Back in the bad old days, sloppy network cabling practices caused intermittent network problems that were painful to solve
It was the 90s, by the way, which explains why the entity I worked for was still doing all token-ring networking. It wasn't until much later that IBM even acknowledged the existence of Ethernet -- and our CIO wore Blue underwear.
One of our campuses had been built partly in the 1940s, and the newest portion in the late 60s. All of the inter-building was AT&T-style voice-grade stuff. No fiber existed. We started having a major problem with the network in one entire wing. It would periodically go completely bonkers, lots of lost connections, time-outs, and slowdowns. Then it would mysteriously stop. Even after we threw everything we had at it, we really had no way of knowing whether we had fixed the problem.
After checking out the trouble call from the woman with the connectivity issues, I discovered that the fellow who had finished the cross-connect to this user's jack in the attic above a large conference room had neglected to certify the connection back to the hub with our Fluke Lanmeter. The feeder carrying the signal from the hub to the attic was part of a 600 pair feed cable that AT&T had spliced in a Y to continue on to another wing! Standard practice in the 40s, I guess. So whenever the secretary at the end of the connection fired up her 3270 emulation program that opened her token-ring connection, the feedback and echoes from the Y connection threw the entire building into a tizzy. Then when she shut down, the problems would go away. After I put the Fluke meter on the connection, it immediately noticed the anomaly and allowed me to track it down.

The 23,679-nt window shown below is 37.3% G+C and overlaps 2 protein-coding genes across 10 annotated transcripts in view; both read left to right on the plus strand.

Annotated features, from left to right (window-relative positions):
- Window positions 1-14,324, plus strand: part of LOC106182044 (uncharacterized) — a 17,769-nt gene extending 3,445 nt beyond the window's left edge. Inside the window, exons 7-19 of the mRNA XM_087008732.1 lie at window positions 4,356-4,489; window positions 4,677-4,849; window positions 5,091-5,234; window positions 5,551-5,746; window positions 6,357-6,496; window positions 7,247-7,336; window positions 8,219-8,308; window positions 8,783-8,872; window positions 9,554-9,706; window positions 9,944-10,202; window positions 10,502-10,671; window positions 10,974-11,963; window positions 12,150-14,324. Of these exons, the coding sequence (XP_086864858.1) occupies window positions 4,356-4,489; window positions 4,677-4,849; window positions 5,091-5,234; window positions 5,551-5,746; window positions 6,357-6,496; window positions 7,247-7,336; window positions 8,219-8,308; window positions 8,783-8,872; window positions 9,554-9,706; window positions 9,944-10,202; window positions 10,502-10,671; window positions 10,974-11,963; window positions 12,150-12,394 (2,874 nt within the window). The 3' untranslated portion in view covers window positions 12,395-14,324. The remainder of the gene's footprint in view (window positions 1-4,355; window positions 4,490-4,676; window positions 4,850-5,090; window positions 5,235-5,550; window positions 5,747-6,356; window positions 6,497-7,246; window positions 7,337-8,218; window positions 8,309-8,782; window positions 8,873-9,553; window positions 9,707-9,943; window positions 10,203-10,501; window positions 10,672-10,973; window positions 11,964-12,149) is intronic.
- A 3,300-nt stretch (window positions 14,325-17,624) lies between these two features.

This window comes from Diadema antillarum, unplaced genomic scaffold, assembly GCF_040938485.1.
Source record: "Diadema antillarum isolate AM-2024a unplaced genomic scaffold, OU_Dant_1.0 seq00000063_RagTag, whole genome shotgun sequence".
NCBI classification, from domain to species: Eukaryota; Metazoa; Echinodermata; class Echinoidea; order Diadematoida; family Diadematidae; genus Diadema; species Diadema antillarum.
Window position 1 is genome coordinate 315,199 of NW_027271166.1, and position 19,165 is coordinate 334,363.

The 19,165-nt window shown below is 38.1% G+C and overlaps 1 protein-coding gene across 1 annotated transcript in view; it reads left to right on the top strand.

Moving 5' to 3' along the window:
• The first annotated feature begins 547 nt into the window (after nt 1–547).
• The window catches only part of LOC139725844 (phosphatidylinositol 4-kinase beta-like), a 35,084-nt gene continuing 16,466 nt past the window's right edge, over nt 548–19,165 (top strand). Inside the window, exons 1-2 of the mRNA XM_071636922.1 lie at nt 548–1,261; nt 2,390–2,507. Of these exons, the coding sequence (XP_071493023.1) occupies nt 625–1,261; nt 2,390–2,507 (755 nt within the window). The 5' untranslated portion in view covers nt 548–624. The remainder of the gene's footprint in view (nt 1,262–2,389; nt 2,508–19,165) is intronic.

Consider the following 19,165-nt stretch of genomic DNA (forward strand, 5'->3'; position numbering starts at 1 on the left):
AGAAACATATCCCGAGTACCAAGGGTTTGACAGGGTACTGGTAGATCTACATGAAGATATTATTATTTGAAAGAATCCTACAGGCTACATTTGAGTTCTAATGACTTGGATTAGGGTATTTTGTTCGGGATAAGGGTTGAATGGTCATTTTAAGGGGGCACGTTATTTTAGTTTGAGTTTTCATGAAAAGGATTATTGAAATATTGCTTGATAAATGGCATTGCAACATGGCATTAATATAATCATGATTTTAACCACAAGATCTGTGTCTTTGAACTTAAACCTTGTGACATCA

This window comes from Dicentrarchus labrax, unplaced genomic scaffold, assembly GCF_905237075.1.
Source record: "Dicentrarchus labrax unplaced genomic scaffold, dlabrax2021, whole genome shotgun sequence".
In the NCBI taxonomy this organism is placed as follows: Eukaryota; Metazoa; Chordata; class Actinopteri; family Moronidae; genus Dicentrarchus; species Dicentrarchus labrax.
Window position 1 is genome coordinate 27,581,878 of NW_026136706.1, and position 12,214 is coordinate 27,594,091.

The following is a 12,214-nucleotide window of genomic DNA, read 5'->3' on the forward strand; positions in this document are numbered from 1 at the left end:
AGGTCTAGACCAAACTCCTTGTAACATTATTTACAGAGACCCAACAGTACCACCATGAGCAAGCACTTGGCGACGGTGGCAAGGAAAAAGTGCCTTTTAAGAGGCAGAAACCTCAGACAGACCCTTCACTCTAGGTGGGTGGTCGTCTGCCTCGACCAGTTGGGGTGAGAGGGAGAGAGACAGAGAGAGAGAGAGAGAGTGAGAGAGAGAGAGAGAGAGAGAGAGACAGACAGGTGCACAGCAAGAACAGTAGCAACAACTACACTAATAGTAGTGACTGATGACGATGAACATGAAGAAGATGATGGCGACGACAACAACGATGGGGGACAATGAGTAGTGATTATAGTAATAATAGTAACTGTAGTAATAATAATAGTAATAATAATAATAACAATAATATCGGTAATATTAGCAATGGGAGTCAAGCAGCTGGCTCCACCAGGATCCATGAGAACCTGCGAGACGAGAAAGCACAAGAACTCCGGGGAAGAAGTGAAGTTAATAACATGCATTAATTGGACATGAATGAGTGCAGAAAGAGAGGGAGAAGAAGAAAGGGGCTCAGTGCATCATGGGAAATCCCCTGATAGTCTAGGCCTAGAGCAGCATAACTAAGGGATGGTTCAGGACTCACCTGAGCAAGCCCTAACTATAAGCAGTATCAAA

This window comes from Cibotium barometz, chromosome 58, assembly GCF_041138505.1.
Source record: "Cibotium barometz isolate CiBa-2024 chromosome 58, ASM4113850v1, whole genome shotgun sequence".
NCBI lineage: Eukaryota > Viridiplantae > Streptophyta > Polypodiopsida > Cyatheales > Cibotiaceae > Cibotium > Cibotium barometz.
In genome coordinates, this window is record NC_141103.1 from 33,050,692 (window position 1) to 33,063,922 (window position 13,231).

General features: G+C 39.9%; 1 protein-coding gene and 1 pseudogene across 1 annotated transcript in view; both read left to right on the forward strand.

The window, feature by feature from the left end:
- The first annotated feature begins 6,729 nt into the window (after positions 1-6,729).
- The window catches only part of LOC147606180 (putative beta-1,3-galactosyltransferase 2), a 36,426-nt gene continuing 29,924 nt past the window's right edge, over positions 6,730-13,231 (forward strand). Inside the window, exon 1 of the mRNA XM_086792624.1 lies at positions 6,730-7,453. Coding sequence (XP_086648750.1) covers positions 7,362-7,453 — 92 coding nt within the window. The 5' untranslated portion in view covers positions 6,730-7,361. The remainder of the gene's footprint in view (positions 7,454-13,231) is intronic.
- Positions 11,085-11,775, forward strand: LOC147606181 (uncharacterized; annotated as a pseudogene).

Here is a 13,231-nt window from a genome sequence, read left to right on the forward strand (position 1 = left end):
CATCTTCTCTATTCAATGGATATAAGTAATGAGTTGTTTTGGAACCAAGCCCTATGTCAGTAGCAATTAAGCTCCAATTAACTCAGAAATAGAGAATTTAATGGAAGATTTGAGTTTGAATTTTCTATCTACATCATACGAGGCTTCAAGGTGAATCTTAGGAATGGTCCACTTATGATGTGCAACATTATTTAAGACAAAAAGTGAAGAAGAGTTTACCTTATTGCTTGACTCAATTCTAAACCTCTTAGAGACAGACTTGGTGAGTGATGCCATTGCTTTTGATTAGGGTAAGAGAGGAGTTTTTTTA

The solution? I had to open a 600 pair splice case, tone out which 25 pair Y splice bracket carried her connection, and snip off the other leg of the Y.
Thank God for the day they realized they'd have to start investing in structured data cabling.